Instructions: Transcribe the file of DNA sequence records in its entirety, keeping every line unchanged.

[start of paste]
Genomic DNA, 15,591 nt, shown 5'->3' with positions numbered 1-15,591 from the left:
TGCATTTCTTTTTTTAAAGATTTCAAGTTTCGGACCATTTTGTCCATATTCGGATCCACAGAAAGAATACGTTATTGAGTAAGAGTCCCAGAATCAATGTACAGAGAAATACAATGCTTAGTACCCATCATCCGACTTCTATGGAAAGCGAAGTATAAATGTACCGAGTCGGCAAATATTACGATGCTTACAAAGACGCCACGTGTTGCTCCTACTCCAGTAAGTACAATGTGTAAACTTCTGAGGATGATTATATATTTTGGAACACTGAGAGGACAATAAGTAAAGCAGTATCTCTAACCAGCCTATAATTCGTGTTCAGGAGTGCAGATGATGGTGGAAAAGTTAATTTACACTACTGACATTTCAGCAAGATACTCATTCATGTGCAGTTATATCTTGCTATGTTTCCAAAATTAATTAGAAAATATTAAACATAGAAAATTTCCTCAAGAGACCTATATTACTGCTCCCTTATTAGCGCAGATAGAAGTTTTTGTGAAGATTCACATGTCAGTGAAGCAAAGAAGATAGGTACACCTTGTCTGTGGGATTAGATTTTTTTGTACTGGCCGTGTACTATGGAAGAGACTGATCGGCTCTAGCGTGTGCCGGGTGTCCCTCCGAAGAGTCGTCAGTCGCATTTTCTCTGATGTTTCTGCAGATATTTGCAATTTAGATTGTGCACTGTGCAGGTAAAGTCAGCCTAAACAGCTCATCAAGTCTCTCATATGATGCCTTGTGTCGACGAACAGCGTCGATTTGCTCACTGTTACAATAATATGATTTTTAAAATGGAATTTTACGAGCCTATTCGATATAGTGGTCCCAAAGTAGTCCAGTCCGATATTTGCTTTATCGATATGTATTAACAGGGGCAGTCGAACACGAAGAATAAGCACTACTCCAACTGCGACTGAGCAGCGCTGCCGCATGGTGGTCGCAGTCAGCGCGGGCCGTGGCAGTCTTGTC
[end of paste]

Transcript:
Genomic DNA, 15,591 nt, shown 5'->3' with positions numbered 1-15,591 from the left:
TGCATTTCTTTTTTTAAAGATTTCAAGTTTCGGACCATTTTGTCCATATTCGGATCCACAGAAAGAATACGTTATTGAGTAAGAGTCCCAGAATCAATGTACAGAGAAATACAATGCTTAGTACCCATCATCCGACTTCTATGGAAAGCGAAGTATAAATGTACCGAGTCGGCAAATATTACGATGCTTACAAAGACGCCACGTGTTGCTCCTACTCCAGTAAGTACAATGTGTAAACTTCTGAGGATGATTATATATTTTGGAACACTGAGAGGACAATAAGTAAAGCAGTATCTCTAACCAGCCTATAATTCGTGTTCAGGAGTGCAGATGATGGTGGAAAAGTTAATTTACACTACTGACATTTCAGCAAGATACTCATTCATGTGCAGTTATATCTTGCTATGTTTCCAAAATTAATTAGAAAATATTAAACATAGAAAATTTCCTCAAGAGACCTATATTACTGCTCCCTTATTAGCGCAGATAGAAGTTTTTGTGAAGATTCACATGTCAGTGAAGCAAAGAAGATAGGTACACCTTGTCTGTGGGATTAGATTTTTTTGTACTGGCCGTGTACTATGGAAGAGACTGATCGGCTCTAGCGTGTGCCGGGTGTCCCTCCGAAGAGTCGTCAGTCGCATTTTCTCTGATGTTTCTGCAGATATTTGCAATTTAGATTGTGCACTGTGCAGGTAAAGTCAGCCTAAACAGCTCATCAAGTCTCTCATATGATGCCTTGTGTCGACGAACAGCGTCGATTTGCTCACTGTTACAATAATATGATTTTTAAAATGGAATTTTACGAGCCTATTCGATATAGTGGTCCCAAAGTAGTCCAGTCCGATATTTGCTTTATCGATATGTATTAACAGGGGCAGTCGAACACGAAGAATAAGCACTACTCCAACTGCGACTGAGCAGCGCTGCCGCATGGTGGTCGCAGTCAGCGCGGGCCGTGGCAGTCTTGTC